The amusing reason why the 5-cent piece could finally be leaving our wallets

The Royal Australian Mint has revealed that 5-cent coins cost more to produce than they’re worth. This amusing information has left
New Zealand

The Royal Australian Mint has revealed that 5-cent coins cost more to produce than they’re worth. This amusing information has left many Aussies wondering whether our humble 5-cent piece will go the way of pounds, shillings and pence.

The head of Canberra’s mint, Mr Ross MacDiarmid, has said “it costs approximately 7 cents to produce the 5-cent coin”. This is despite the fluctuating costs of copper and nickel.

With over 58 million 5-cent pieces being made by the Royal Australian Mint last year, this hardly seems like a worthwhile national investment.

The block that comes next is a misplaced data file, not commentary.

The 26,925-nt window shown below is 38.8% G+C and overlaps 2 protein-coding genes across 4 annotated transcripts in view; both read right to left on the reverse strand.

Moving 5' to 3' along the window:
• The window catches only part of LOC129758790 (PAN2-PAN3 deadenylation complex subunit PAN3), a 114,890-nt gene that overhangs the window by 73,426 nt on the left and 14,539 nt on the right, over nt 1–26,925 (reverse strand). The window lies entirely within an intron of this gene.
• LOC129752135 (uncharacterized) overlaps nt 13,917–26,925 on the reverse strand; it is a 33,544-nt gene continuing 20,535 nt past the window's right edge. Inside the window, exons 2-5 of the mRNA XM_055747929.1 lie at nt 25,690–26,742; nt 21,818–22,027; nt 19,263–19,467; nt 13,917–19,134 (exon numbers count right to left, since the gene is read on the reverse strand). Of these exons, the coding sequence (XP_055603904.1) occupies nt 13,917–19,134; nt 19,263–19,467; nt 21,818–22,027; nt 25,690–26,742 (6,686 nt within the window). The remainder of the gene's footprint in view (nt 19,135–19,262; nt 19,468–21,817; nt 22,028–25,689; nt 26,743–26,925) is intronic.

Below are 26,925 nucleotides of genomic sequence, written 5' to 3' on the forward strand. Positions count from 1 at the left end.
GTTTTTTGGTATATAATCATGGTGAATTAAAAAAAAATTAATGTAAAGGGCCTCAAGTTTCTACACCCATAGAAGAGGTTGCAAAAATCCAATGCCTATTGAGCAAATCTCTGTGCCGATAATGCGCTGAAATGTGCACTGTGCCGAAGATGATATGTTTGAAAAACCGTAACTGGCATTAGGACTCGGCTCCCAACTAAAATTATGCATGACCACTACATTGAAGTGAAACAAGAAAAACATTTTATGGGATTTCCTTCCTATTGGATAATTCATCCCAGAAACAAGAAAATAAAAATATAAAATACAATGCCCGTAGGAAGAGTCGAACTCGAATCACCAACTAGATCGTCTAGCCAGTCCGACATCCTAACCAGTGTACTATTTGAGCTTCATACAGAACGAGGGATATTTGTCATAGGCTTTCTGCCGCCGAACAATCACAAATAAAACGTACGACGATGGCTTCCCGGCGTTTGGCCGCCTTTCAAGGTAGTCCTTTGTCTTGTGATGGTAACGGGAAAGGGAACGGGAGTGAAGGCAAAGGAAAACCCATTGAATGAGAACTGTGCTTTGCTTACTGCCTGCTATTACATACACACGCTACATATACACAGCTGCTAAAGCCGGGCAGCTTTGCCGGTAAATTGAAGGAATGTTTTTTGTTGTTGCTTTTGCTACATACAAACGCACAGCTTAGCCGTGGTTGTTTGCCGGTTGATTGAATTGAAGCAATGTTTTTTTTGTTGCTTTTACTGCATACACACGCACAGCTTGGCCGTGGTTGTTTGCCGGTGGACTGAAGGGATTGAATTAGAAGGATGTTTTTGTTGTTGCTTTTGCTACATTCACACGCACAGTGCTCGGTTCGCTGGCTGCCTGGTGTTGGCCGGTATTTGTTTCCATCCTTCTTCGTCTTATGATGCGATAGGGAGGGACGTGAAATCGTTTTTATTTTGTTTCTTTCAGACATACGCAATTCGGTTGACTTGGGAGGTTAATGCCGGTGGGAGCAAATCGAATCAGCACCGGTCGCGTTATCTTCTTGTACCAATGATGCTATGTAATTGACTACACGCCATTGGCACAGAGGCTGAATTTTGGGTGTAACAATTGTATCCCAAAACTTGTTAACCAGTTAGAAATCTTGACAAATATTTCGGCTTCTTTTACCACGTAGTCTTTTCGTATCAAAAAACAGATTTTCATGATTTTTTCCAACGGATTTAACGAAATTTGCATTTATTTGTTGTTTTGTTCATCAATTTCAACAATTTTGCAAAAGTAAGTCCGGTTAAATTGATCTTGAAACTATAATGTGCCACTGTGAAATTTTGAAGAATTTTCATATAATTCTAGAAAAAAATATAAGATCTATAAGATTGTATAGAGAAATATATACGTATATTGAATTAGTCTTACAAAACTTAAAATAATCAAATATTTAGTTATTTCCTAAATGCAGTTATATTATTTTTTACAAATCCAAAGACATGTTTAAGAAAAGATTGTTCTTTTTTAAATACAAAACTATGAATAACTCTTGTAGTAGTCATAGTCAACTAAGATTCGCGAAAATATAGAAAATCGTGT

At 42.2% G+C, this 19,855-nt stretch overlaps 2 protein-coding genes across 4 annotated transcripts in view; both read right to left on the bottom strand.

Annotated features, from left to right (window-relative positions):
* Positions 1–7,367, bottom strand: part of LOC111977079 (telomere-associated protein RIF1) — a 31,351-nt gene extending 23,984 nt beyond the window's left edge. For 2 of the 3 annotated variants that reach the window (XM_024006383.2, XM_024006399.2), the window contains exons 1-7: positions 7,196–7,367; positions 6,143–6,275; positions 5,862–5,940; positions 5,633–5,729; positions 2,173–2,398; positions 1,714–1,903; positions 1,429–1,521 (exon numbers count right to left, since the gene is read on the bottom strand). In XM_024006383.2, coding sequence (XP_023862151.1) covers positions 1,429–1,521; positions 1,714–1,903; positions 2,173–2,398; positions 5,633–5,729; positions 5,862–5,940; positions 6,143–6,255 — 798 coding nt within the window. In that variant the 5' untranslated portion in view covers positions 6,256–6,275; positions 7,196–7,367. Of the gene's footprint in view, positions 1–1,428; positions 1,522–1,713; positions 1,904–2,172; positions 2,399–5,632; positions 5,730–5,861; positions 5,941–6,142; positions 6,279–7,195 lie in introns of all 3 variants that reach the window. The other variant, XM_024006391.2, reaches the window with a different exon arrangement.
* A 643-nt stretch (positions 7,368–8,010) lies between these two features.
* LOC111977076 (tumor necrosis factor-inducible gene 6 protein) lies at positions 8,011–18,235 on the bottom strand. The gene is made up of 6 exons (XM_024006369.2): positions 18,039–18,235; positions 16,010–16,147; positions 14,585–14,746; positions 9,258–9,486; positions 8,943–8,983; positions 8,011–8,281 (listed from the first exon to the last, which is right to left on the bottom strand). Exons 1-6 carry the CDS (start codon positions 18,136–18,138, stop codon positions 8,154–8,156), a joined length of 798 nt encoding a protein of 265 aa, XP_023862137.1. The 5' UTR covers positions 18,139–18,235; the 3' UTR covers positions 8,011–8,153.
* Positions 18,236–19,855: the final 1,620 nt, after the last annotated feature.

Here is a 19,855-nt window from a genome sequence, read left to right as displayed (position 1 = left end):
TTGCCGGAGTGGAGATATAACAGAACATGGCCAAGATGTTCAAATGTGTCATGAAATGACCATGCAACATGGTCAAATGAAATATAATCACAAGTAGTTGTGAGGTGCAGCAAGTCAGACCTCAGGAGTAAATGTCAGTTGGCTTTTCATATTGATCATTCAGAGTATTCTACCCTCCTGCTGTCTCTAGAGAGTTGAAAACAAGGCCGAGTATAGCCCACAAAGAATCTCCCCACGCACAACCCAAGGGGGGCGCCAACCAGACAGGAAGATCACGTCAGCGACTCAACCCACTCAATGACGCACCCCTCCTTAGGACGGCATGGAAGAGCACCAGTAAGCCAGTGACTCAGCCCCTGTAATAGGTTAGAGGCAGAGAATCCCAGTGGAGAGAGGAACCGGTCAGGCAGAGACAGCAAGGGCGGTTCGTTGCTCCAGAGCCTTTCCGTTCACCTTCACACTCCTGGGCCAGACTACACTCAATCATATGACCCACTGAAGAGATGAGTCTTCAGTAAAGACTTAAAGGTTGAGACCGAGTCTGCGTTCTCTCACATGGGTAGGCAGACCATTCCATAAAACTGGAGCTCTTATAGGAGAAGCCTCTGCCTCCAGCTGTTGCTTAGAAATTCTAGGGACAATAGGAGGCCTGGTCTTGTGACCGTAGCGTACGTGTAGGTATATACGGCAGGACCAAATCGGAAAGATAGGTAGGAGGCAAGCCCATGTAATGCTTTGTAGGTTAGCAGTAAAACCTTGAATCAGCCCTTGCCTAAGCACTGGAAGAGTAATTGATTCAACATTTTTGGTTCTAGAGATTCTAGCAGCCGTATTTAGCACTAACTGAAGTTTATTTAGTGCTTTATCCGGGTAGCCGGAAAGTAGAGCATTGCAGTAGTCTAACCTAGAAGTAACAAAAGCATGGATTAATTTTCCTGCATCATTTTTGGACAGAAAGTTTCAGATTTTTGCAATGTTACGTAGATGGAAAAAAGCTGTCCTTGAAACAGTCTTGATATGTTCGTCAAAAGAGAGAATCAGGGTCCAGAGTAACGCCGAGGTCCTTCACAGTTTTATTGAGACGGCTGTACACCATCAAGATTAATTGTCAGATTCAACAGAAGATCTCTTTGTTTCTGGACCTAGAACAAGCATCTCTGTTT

Addressing senate hearings last year, Mr MacDiarmid also added that it costs Australia $110 million to replace lost coins each year.

“Mostly coins we provide are against coins that disappear down the back of chairs, down the back of car seats, into rubbish dumps and, in some cases, taken overseas”, he said.

These laughable figures have got some Australians wondering whether the 5-cent piece is still a relevant currency, and whether it could be phased out like other denominations.

One Facebook user wrote, “we will be living in a cashless society before this decade ends”. Whilst another person added, 5-cent coins will “go the way of the 1 and 2-cent pieces”.

Indeed in 1992, 1-cent and 2-cent coins were withdrawn from circulation because the cost of production also exceeded their value.

Prior to that, the ‘pounds, shillings and pence’ system reigned supreme before being phased out in 1966. You can reminisce about those much-loved pennies with this article here. 

Do you think it’s time the 5-cent piece gets phased out? Do you prefer Australia’s previous currencies?

 

Comments